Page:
Friday, September 23, 2011

September 22: Columbus's Pork Chops

4 1 1/2-inch-thick boneless pork loin chops
   Salt and freshly ground black pepper
1 pint strawberries, sliced
1 cup basil leaves, shredded or torn
1/4 cup aged balsamic vinegar
2 tablespoons extra-virgin olive oil

Preheat the oven to 375 degrees F. Season the chops with salt and pepper and let them come to room temperature, about 20 minutes.

In a medium bowl, toss the strawberries with the basil and vinegar and let stand for 15 to 20 minutes.

Heat an ovenproof skillet over medium-high heat. Add the EVOO to the skillet and sear and caramelize the meat for 2 to 3 minutes on each side. Transfer the skillet to the oven and roast for 10 to 12 minutes, until the juices run clear and the meat is firm but not hard. Let the meat rest for 5 minutes.

Mound the macerated berries on top of the chops and serve.


RR says before the recipe: "When I worked at Macy's Marketplace in New York City years ago, we had a huge Italian import sale in honor of Columbus Day weekend. As part of the promotion, we handed out cookbooks entitled Columbus's Menu, given to us by the Italian Trade Commission. The book listed adaptations of recipes as old as Columbus sailing the ocean blue. One of my favorites was a roast pork loin with balsamic- and basil-macerated strawberries. Here's how you can make it in less than 30. Serve with salad and crusty bread."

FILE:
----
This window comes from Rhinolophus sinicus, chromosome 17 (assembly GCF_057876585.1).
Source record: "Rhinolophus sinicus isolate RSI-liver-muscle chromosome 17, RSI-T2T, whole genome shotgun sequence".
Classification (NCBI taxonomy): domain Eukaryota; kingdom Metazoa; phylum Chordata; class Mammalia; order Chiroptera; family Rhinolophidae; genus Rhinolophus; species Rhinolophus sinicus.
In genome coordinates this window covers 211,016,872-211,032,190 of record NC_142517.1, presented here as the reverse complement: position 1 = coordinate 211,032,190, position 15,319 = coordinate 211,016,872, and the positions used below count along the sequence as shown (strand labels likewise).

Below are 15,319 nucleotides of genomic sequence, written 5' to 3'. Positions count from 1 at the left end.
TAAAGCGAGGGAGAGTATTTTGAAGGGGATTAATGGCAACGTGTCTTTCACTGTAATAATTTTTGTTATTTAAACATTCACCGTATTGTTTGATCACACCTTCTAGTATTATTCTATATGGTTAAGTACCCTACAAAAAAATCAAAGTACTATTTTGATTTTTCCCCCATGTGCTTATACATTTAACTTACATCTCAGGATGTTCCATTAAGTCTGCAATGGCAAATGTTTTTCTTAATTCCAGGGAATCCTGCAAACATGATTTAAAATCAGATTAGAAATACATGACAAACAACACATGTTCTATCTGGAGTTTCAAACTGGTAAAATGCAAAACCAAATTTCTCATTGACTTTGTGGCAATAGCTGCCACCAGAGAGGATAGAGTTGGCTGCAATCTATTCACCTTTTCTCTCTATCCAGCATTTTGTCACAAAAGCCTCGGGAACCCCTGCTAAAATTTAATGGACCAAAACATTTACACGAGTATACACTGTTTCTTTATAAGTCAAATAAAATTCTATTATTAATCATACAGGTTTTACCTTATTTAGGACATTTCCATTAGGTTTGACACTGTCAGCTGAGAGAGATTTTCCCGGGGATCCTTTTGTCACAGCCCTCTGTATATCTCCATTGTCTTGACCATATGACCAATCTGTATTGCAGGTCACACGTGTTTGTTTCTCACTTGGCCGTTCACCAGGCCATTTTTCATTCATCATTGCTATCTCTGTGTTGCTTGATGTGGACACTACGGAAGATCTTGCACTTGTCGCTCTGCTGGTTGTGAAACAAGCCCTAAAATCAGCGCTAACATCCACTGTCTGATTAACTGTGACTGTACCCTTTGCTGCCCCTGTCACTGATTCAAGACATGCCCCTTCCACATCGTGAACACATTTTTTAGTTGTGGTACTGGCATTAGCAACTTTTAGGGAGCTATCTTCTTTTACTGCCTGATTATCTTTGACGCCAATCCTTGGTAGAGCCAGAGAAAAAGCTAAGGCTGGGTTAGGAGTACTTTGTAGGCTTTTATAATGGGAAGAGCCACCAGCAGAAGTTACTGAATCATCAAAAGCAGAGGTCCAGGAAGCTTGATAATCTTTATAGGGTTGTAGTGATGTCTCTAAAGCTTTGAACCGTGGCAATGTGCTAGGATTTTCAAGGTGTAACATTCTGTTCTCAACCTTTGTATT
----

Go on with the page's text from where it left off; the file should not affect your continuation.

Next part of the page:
I bet her version of roast pork loins was better than this. I liked it because it was very easy to make (uncomplicated, unlike yesterday's recipe), but it was definitely lacking. The strawberries just tasted like they were covered in vinegar, and my husband rinsed them off because he wanted them to taste like strawberries. I thought if you ate the pork with the strawberries and vinegar all in one bite it tasted a little like sweet and sour pork, which I like. We ate salad leftover from yesterday and some crusty bread with this meal. Here is RR's tidbit: "Look for balsamic vinegar that has been aged for at least 6 years. You can really taste the difference." I have no idea how long mine has aged, but I know it's been in my cupboard for about 2 years. I used pork chops that were about 1/2-3/4 inch thick instead of 1 1/2 inches, so I didn't cook them quite as long.

No comments:

Post a Comment